Talking about the capital city in Albania, Tirana stories and stories can be shared from the beginning of the forming until nowadays. It is the largest city in Albania existing since 1614. The center of Tirana was conceived as a monumental space.
However, nowadays Tirana is a very pleasant city, and the cultural, entertainment and political centre of Albania. Home to a rapidly-growing population of nearly one million (Albania’s total population stands at around three million), Tirana has a buzz that you won’t find anywhere else in this nation. Here are a few reasons to make the Albanian capital so special.
Albania has a mild, Mediterranean climate. In Tirana and in other inland cities on the plains, temperature sometimes drops below freezing, but this is usually only at night, and it is rare for ice or snow to last more than a day. Albanian winters are mild, especially in the lower regions along the coastline. On average, winters are not cold here. Daytime temperatures around or even above 10 degrees Celsius are not uncommon. Tirana also gets covered in snow from time to time.
The Albanian monetary unit is called “Leke”. The exchange is about 136 lek to 1 euro, and about 100 leke to 1 US dollar. On the rate boards in banks and exchange offices (kembim valuator) the initials ALL are sometimes used instead of the “leke”.
Foreign currency can be exchanged in banks at exchange offices (kembim valutor). The most commonly accepted currencies are the US dollar and the euro. Banks and exchange offices will have a rate for major currencies other than these. Banks are open only on weekdays 8:30 a.m. to 2:30 p.m.
Cashpoint machines or ATMs can be found in all major cities in Albania. Most of the machines are linked to the Visa and Cirrus networks; some, like Pro-Credit Bank, are also connected to the Maestro and MasterCard networks. Although you can use your credit card to withdraw cash, you cannot use it to pay for goods or services except in a few of the most up-market hotels and restaurants.
Origin and development of Albanian language
Albanian is a language of the extensive Indo-European family and is thus related to a certain degree to almost all other languages of Europe. At the same time, Albanian shows no particularly close historical affinity to any other language or language group within the Indo-European family, i.e. it forms a language group of its own. The Albanian language (shqip) is spoken by over six million people in the southwestern Balkans, primarily in the Republic of Albania and in the neighbouring countries which once formed a part of the Yugoslav federation (Kosova, Macedonia, Montenegro and Serbia). In Albania itself, the language is spoken by the entire population of 3,087,159 inhabitants, including some bilingual ethnic minorities.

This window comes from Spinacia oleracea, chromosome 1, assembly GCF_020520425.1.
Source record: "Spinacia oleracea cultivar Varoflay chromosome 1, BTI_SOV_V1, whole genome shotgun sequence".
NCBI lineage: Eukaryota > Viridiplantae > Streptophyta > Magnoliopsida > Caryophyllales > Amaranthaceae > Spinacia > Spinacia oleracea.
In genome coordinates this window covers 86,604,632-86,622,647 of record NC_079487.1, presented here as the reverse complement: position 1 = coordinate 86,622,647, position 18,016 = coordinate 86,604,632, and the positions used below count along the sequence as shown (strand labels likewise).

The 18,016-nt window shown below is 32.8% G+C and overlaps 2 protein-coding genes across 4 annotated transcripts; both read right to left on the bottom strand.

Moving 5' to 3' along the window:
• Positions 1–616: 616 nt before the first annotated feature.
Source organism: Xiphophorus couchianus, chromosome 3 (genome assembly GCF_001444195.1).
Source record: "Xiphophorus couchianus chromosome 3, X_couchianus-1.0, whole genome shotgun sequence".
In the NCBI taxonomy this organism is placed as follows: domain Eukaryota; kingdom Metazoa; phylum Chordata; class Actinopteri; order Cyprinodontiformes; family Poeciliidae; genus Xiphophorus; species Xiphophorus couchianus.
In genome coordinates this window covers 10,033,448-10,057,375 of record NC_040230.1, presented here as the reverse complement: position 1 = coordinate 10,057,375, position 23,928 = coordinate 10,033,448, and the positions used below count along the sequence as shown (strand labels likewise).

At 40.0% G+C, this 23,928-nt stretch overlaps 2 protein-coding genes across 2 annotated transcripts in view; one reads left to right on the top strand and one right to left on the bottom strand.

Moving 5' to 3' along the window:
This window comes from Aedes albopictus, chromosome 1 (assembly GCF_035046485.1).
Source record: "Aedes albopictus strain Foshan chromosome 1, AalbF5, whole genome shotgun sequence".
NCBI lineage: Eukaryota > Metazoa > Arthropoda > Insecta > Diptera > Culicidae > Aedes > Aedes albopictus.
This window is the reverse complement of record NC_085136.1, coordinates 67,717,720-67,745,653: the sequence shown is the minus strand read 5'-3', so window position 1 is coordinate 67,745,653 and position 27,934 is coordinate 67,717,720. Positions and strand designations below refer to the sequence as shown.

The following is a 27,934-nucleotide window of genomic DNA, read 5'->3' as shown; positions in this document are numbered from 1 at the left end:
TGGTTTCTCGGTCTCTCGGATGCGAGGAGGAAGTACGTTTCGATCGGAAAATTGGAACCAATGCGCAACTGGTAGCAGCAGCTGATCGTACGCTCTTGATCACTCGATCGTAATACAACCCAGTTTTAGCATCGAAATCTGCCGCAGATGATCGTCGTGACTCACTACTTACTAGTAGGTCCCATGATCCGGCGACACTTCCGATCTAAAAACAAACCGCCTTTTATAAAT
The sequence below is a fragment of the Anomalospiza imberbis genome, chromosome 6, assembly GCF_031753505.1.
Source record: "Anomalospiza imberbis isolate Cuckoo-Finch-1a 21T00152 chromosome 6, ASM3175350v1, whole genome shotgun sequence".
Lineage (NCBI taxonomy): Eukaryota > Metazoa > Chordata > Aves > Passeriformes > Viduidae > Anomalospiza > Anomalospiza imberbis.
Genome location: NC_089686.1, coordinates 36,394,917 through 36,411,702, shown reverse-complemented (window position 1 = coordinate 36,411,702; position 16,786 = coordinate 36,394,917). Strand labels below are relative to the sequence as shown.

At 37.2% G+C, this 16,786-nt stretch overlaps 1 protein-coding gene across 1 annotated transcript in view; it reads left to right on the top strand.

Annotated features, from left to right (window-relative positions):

Enjoy Albanian hospitality
Albanians are very friendly towards foreign visitors, you will be surprised of getting invitations for coffee, and this is a local custom that is present with ages. Having been isolated from the rest of the world for the latter half of the twentieth century, many are curious about the influx of travelers.
Positive surprise from the local colours
No doubt that wherever your destination will be you can easily cover Tirana’s central area in a day. Be prepared for a leisurely exploration of museums, monuments, historic buildings and parks; also make some time to marvel at the city’s concrete housing estates. Painted in rainbow colours, they add brightness to what was once a rather monochrome cityscape. You can enjoy with huge smile walking through these places.
A not-so-ancient pyramid
You will find Tirana’s concrete pyramid, Piramida, a short walk from Skanderbeg Square. Built in 1987 by the daughter of Albania’s dictator Enver Hoxha (who tyrannically ruled Albania from 1944–85) as a museum to her father, it now sits abandoned of the tiles that once covered it and splattered with graffiti. There is a talk of demolishing it, but some argue that it should be kept intact as an apt monument to Stalinism’s ugly spirit.
Relaxation in Parku i Madh (The Grand Park)
This large, wooden park is where many of Tirana’s citizens head for a bit of time out, whether it’s fishing in the artificial lake, picnicking on the lawns or kicking-back in one of the many café-bars. Considering how oppressive Tirana’s traffic can get, this park allows the city’s Mediterranean ambience to shine.
Visit the seaside within a day
The historic city of Durrësi on the Adriatic Sea was, for decades, where the power in Tirana went to relax (both Enver Hoxha and King Zog had holiday homes here). These days it’s largely Kosovar tourists who make use of the plentiful cheap hotels and restaurants along the seafront. Things are rough and ready, but Durrësi is lively, inexpensive and easily accessible.